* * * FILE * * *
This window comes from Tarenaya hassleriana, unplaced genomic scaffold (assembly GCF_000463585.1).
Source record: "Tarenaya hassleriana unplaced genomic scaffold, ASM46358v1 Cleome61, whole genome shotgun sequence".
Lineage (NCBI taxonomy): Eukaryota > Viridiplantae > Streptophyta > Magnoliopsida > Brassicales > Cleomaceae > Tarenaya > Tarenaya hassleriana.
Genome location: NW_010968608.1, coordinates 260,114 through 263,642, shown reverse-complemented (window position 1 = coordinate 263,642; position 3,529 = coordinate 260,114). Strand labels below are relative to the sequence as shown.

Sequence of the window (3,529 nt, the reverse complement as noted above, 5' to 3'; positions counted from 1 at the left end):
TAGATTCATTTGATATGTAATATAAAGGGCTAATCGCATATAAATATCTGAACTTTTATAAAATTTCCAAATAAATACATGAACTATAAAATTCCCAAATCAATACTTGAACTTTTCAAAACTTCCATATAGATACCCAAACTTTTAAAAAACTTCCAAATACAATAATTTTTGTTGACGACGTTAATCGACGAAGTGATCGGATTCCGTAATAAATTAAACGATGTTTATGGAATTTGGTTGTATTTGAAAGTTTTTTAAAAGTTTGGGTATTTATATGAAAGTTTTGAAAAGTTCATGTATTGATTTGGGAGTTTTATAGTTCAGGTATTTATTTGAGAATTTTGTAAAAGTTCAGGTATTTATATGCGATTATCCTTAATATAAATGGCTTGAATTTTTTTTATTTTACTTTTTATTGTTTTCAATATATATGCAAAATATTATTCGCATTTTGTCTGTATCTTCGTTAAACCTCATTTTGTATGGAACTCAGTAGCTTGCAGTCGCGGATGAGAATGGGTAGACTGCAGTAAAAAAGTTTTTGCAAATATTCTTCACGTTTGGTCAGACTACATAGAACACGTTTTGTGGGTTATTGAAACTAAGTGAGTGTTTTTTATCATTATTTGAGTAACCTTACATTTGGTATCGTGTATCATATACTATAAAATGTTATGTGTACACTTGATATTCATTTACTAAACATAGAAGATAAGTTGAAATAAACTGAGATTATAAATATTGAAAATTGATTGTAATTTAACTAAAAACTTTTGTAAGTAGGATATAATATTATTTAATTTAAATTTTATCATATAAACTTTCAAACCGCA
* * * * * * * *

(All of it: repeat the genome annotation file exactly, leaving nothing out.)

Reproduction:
This window comes from Tarenaya hassleriana, unplaced genomic scaffold (assembly GCF_000463585.1).
Source record: "Tarenaya hassleriana unplaced genomic scaffold, ASM46358v1 Cleome61, whole genome shotgun sequence".
Lineage (NCBI taxonomy): Eukaryota > Viridiplantae > Streptophyta > Magnoliopsida > Brassicales > Cleomaceae > Tarenaya > Tarenaya hassleriana.
Genome location: NW_010968608.1, coordinates 260,114 through 263,642, shown reverse-complemented (window position 1 = coordinate 263,642; position 3,529 = coordinate 260,114). Strand labels below are relative to the sequence as shown.

Sequence of the window (3,529 nt, the reverse complement as noted above, 5' to 3'; positions counted from 1 at the left end):
TAGATTCATTTGATATGTAATATAAAGGGCTAATCGCATATAAATATCTGAACTTTTATAAAATTTCCAAATAAATACATGAACTATAAAATTCCCAAATCAATACTTGAACTTTTCAAAACTTCCATATAGATACCCAAACTTTTAAAAAACTTCCAAATACAATAATTTTTGTTGACGACGTTAATCGACGAAGTGATCGGATTCCGTAATAAATTAAACGATGTTTATGGAATTTGGTTGTATTTGAAAGTTTTTTAAAAGTTTGGGTATTTATATGAAAGTTTTGAAAAGTTCATGTATTGATTTGGGAGTTTTATAGTTCAGGTATTTATTTGAGAATTTTGTAAAAGTTCAGGTATTTATATGCGATTATCCTTAATATAAATGGCTTGAATTTTTTTTATTTTACTTTTTATTGTTTTCAATATATATGCAAAATATTATTCGCATTTTGTCTGTATCTTCGTTAAACCTCATTTTGTATGGAACTCAGTAGCTTGCAGTCGCGGATGAGAATGGGTAGACTGCAGTAAAAAAGTTTTTGCAAATATTCTTCACGTTTGGTCAGACTACATAGAACACGTTTTGTGGGTTATTGAAACTAAGTGAGTGTTTTTTATCATTATTTGAGTAACCTTACATTTGGTATCGTGTATCATATACTATAAAATGTTATGTGTACACTTGATATTCATTTACTAAACATAGAAGATAAGTTGAAATAAACTGAGATTATAAATATTGAAAATTGATTGTAATTTAACTAAAAACTTTTGTAAGTAGGATATAATATTATTTAATTTAAATTTTATCATATAAACTTTCAAACCGCA